They recommend using a pre-sorted list of student names to randomly call on students, rather than allowing them to raise their hands. They believe this idea may meet with some initial resistance but would boost equality in the classroom.

"In order to solve the problem, instructors must be aware that it even exists," Professor Brownell pointed out. 

She argued that it is now important to find out the causes of the inequality and then develop new strategies that could combat it.

Life Sciences

Science skills gap ‘a result of confusion’

A significant amount of confusion exists among science graduates in the UK in relation to the careers that are open to them.

A panel of STEM (science, technology, engineering and mathematics) leaders and academics have spoken at the Business in the Community Responsible Business Week event in London about the issue and how it is contributing to the country's skills shortage in this area.

The panel, chaired by HR magazine deputy editor Katie Jacobs, debated issues such as the lack of skilled employees that are currently available to firms that require people who are qualified in STEM industries.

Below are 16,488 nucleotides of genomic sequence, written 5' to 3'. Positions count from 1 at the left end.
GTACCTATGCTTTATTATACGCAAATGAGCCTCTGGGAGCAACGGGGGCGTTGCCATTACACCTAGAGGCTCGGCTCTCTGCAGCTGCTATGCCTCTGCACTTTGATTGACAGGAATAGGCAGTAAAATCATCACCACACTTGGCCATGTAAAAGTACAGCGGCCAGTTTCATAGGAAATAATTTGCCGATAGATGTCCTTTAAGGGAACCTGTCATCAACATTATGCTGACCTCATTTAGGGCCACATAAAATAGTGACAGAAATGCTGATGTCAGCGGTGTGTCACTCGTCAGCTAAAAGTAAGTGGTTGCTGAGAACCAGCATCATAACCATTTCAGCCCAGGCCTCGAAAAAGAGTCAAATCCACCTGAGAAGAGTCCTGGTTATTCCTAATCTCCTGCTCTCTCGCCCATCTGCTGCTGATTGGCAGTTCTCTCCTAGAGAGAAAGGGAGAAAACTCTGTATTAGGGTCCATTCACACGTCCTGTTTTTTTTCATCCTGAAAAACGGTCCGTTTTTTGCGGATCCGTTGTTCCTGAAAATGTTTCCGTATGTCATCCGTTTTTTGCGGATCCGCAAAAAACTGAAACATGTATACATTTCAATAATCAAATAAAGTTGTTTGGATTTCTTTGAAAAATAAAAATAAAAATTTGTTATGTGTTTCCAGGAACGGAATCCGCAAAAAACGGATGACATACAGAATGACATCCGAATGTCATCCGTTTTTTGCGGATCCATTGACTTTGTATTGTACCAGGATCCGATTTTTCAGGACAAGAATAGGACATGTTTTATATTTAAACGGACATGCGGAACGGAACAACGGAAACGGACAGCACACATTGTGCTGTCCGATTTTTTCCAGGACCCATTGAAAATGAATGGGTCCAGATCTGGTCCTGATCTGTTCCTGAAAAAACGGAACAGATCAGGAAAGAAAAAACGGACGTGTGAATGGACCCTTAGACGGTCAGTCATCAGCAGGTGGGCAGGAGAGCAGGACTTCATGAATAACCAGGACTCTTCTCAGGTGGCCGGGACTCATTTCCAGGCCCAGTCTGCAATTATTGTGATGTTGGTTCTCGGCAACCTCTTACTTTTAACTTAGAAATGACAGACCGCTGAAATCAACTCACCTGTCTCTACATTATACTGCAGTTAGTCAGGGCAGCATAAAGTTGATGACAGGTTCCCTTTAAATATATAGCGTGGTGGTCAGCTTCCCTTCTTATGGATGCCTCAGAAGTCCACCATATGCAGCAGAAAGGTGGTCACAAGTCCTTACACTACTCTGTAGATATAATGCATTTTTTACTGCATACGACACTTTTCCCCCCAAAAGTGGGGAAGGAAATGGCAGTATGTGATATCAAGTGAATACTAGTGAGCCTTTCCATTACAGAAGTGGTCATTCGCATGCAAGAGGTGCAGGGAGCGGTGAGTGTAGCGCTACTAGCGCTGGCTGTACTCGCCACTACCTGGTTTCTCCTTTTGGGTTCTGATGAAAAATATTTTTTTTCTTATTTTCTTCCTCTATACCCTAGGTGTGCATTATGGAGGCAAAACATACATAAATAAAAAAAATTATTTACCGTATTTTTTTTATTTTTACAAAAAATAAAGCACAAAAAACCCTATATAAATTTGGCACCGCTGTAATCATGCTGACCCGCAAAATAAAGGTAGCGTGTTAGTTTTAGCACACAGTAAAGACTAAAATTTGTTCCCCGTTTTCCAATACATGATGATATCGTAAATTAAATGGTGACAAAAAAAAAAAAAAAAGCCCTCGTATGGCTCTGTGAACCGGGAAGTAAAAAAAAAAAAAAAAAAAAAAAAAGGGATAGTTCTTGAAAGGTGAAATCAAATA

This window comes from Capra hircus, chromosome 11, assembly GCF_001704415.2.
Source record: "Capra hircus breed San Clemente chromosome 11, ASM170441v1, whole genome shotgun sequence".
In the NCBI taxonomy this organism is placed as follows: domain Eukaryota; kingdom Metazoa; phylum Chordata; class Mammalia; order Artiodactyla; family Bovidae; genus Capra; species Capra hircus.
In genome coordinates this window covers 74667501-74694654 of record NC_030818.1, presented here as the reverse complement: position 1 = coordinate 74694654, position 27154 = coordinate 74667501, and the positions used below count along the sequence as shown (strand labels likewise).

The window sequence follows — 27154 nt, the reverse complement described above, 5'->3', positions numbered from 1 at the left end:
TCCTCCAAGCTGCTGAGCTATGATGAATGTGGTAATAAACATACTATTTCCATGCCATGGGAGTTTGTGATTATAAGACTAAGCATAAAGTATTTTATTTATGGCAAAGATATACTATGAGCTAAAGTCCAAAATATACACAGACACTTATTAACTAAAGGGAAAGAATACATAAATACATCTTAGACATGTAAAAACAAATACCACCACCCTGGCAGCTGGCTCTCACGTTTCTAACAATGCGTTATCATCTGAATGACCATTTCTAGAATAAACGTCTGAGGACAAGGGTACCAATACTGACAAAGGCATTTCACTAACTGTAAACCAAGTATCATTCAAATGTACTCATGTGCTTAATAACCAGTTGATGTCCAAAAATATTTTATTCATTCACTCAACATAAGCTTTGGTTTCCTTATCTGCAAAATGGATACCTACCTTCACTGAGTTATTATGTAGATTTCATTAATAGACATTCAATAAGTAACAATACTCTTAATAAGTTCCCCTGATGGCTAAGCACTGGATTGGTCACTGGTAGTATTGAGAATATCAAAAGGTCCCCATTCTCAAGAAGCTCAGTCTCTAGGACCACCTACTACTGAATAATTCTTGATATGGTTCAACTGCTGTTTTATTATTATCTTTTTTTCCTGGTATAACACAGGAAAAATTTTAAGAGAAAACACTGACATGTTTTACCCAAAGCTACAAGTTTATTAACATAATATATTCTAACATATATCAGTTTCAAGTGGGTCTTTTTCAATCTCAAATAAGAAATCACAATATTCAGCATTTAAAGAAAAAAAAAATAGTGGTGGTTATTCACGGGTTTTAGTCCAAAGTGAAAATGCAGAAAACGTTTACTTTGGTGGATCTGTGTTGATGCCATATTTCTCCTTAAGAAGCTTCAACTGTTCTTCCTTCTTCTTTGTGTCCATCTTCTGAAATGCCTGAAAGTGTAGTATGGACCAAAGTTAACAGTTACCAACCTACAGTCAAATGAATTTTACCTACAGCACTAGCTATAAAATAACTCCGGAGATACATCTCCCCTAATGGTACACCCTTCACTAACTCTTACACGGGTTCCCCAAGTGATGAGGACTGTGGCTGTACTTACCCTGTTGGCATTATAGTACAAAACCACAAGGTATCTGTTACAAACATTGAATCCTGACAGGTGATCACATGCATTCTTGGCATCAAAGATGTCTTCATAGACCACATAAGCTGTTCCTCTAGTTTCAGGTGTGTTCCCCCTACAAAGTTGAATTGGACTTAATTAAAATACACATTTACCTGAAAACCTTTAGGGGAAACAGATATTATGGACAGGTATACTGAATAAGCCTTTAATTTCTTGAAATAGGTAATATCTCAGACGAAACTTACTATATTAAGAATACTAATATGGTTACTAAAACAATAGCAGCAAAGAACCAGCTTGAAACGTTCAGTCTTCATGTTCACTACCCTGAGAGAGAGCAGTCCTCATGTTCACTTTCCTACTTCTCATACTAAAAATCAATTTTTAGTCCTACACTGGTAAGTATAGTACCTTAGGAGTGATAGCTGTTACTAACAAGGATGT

What's more, the experts discussed how diversity in these subjects is also of extreme importance and must be prioritised.

Louise Archer, professor at the department of education and professional studies at King's College London, told HR magazine most people who qualify in science believe the only careers that are subsequently open to them are scientists and doctors.

However, this is simply not the case, as there are plenty of other options too – such as engineering. The problem is that many people are not aware of this.

One issue that cropped up during the panel's time together was the age at which people should be encouraged to get involved in science and take it up as a potential career path. Simon Lenton, HR director at Jaguar Land Rover, said his firm's policy is to get children aged between ten and 14 involved and focused on such activities.

He also suggested that it is important science-based organisations are able to appeal to female students.

Ms Archer added one problem STEM industries must overcome is that science is "seen as very elitist", whereas working in business is thought to be much more realistic, mainly because of what she described as the "Alan Sugar effect".

Life Sciences

Chancellor announces science investment